business economics politics

Why the banks can’t lend

Last night chancellor George Osborne made his annual speech to the City at Mansion House. His headline announcement was that since the banks weren’t lending enough to businesses and consumers, the government will intervene to help fund their lending. There’s no detail really, other than that it’s a joint initiative from the Treasury and the Bank of England, and that it will involve “coordinated action on liquidity and on funding for new bank lending.” The aim of it is to “inject new confidence into our financial system and support the flow of credit to where it is needed in the real economy.”

This is rather familiar. A year ago the chancellor announced ‘Project Merlin’, in which the banks would lend more in return for being allowed to pay bonuses. The bonuses were paid, but the lending was not forthcoming. Lending fell in 2011, and Project Merlin turned out to be a more or less meaningless exercise.

This new initiative apparently has £80 billion behind it and the banks have voiced their support. Shares in the finance sector have been rising on the back of the news today. But does it stand any chance of actually restarting lending, or will the banks just keep the money?

Fundamentally, the banks are unable to lend because they are trying to recapitalise, and they have yet to make up their losses from the financial crisis. They’re not getting their money back on some of the big loans they made in the boom times, leaving big holes in the balance sheet. A recent analysis of commercial property lending showed that the banks have £51 billion of debt maturing in 2012, and a total of £153 billion before the end of 2016. Much of that debt is in trouble. Nobody wants to buy it, the banks can’t afford to write it off, so they have no choice but to refinance it. Quite simply, the banks can’t refinance those debts and issue new loans at the same time.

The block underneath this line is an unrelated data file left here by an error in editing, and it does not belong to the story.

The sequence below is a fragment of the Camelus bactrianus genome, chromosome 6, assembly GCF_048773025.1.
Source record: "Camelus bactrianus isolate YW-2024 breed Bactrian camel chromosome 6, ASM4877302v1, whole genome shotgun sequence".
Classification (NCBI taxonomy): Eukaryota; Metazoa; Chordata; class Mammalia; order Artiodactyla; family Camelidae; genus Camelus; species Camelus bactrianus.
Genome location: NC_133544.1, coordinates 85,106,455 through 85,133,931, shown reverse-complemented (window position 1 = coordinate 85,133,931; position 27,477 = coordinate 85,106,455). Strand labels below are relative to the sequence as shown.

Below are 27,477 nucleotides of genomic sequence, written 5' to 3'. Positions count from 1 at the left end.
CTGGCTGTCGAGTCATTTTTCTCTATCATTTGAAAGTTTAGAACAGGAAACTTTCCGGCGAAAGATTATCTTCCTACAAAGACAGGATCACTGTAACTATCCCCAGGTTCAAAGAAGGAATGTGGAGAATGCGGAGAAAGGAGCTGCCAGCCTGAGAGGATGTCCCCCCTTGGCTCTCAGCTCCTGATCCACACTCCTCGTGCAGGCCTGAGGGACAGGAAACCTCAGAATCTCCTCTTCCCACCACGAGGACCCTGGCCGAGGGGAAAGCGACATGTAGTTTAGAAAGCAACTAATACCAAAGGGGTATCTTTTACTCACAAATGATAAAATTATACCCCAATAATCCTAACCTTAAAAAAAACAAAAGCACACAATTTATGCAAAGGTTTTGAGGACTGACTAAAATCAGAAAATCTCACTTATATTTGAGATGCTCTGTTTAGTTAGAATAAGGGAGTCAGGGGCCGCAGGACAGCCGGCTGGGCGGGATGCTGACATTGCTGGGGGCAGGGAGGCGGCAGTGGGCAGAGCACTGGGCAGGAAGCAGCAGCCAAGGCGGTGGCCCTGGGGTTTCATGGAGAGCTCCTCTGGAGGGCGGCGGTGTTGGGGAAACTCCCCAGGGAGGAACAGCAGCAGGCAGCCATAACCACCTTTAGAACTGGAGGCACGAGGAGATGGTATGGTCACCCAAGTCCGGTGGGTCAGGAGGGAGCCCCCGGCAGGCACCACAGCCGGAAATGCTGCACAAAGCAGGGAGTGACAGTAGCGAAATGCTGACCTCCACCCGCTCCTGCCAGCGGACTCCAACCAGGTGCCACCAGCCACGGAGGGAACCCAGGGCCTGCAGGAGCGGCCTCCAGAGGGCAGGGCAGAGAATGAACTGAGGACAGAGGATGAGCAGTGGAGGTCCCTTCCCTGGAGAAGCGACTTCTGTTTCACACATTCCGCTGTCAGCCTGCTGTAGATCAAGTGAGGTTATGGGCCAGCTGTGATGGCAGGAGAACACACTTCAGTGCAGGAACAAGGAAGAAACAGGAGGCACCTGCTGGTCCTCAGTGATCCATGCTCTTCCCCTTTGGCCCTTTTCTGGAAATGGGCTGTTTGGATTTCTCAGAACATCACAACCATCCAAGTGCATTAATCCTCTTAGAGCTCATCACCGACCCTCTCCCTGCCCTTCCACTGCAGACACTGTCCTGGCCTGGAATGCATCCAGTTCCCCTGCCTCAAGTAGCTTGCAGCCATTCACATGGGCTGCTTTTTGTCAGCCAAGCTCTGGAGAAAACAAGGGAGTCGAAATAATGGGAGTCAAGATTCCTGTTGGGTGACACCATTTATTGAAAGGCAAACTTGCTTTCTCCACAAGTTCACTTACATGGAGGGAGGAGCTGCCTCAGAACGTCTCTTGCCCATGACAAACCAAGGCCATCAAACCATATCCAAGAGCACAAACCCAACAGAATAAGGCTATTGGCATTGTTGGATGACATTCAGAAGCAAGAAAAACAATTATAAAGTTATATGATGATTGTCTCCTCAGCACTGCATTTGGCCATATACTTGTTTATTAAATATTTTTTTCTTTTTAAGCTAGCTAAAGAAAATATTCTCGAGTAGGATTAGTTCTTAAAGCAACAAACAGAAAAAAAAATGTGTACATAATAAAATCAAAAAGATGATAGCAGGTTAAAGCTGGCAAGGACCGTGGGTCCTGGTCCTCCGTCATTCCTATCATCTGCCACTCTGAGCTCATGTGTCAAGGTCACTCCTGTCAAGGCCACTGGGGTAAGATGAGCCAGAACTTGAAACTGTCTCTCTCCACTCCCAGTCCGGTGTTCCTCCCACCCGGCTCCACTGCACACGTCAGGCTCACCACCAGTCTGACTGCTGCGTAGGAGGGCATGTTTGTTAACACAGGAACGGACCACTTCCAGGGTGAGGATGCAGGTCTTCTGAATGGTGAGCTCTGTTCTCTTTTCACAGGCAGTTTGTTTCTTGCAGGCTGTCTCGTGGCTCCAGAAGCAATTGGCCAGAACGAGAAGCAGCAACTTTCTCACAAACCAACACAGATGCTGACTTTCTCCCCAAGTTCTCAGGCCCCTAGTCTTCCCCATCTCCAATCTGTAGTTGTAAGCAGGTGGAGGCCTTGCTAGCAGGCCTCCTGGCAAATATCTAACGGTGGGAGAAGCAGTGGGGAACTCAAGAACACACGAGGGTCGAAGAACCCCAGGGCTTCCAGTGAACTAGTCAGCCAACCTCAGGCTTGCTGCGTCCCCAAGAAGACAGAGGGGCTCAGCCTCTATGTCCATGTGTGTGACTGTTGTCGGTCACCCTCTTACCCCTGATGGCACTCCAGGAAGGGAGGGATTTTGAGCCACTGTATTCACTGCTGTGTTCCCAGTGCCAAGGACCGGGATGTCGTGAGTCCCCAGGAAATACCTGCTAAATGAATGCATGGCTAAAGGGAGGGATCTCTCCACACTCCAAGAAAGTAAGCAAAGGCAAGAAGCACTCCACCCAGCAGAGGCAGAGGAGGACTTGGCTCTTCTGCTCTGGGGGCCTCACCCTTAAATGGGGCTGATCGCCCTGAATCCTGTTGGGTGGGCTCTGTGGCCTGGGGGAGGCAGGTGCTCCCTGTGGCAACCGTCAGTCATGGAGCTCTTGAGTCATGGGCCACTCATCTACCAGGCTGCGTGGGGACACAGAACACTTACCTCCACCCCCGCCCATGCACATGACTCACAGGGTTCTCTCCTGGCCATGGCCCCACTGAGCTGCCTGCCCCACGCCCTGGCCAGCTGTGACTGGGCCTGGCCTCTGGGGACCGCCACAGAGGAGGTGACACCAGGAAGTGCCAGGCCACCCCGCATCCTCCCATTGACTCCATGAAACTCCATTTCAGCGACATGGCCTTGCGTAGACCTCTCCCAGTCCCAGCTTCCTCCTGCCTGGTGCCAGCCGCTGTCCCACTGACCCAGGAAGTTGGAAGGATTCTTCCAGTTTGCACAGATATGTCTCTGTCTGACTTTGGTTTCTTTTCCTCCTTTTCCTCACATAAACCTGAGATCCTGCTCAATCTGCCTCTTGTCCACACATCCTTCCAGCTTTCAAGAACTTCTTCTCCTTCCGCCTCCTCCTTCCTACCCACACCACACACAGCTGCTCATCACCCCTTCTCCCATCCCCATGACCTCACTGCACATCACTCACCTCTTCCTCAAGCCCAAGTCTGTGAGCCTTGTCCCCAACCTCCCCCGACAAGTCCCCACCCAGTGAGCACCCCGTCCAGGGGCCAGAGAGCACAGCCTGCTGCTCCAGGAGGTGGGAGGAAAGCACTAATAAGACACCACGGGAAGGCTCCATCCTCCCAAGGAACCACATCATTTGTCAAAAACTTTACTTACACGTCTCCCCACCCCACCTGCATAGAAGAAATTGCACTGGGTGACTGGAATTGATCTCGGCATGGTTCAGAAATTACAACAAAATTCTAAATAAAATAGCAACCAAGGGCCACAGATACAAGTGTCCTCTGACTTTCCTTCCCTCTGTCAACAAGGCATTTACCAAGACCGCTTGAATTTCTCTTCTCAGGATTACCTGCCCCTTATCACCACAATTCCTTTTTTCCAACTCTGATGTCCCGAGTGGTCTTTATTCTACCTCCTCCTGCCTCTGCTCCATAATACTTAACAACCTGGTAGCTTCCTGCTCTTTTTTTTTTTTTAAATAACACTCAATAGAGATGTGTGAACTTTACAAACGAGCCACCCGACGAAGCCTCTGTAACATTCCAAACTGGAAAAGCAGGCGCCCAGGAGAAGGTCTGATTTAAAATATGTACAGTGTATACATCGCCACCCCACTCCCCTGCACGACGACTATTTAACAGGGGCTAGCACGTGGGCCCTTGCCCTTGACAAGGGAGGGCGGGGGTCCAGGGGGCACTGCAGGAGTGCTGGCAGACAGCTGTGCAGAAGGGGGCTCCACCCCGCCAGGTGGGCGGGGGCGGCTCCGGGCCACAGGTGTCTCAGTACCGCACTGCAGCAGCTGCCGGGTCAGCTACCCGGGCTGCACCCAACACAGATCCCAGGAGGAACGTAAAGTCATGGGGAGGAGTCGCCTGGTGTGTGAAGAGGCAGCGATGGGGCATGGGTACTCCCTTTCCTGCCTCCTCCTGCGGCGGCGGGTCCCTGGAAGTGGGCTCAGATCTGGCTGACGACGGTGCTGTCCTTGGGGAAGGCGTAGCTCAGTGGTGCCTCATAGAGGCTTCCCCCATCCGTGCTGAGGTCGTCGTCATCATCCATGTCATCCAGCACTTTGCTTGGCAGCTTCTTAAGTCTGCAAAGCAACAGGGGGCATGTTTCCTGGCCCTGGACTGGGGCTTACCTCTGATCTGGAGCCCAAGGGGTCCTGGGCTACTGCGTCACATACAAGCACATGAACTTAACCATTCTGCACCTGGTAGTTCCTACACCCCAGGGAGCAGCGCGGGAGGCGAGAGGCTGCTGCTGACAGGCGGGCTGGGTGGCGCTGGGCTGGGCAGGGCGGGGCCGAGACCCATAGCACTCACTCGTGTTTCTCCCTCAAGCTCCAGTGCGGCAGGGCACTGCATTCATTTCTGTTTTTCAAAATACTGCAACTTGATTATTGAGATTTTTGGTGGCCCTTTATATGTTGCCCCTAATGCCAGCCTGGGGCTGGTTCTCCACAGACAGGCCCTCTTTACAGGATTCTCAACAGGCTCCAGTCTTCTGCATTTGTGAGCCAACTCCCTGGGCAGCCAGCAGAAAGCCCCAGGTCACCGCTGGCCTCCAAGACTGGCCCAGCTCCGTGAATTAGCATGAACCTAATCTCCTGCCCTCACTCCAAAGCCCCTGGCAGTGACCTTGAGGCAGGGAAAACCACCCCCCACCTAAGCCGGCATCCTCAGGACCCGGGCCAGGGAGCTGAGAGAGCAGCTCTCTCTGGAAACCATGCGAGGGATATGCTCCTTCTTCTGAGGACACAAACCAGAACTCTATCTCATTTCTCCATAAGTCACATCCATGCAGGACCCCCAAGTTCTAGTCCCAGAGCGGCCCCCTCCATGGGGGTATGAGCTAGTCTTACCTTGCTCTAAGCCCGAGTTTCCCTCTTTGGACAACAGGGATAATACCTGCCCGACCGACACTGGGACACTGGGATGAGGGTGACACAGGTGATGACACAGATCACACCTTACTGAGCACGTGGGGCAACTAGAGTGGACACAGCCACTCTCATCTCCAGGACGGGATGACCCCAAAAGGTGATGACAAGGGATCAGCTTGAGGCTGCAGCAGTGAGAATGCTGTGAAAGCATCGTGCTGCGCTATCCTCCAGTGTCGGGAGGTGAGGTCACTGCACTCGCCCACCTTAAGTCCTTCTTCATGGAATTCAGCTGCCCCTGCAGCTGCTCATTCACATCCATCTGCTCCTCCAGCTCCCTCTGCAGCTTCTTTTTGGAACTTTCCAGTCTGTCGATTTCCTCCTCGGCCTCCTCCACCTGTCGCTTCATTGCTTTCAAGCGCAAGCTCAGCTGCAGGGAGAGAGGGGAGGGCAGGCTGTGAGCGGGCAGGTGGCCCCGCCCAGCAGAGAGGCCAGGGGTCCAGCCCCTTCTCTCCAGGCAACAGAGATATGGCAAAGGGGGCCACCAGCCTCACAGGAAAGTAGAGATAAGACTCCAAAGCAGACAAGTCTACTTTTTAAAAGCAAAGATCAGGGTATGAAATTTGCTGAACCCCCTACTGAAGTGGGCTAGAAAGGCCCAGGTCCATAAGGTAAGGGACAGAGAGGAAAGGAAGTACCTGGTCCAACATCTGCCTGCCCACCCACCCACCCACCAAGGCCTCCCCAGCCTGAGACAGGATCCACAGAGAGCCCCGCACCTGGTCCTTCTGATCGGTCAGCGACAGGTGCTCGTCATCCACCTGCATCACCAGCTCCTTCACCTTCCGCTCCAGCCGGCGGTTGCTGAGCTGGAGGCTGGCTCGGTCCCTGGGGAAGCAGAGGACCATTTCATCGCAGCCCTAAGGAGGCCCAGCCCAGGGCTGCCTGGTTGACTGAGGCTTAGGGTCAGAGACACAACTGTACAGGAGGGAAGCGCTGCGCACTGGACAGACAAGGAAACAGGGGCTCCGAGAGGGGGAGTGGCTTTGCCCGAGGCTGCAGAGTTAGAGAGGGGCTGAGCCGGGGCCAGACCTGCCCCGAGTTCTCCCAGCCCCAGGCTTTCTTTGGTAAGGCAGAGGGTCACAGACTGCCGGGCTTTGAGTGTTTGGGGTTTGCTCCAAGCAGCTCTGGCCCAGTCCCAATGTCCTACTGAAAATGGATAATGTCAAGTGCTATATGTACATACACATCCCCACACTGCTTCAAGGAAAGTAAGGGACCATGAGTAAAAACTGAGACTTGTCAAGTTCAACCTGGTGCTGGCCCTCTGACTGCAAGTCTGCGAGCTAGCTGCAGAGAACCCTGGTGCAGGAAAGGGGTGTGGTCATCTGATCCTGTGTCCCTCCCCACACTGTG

Perhaps £80 billion from the government will help, but I doubt it. As I’ve explained before, we’re still asking the impossible from our banking system.

This leaves us without a working banking system, facing the threat of a new round to the credit crunch and possibly more banking bailouts. With the banking sector out of order, there’s no source of credit for the economy, depressing business and the housing market and prolonging the recession.

What do we do about it? The government is crossing its fingers that it can kickstart lending in the banks, but I can’t help thinking it would do far better by cutting out the malfunctioning middle man and issuing loans directly to those that need it.

UPDATE: Now that more of the detail of the scheme has emerged, it makes more sense that it did. Funding will not be available up front, but will become available in tranches, based on how much the banks actually lend out. This means the banks won’t be able to use the funds for other purposes. It does beg the question though – if the government wants to create money and lend it out, why doesn’t it just do it directly and cut out the middle man? It would guarantee that the money actually gets to those that need it, when the banks have repeatedly shown themselves to be less than trustworthy. And it would turn a profit and help reduce the deficit along the way.

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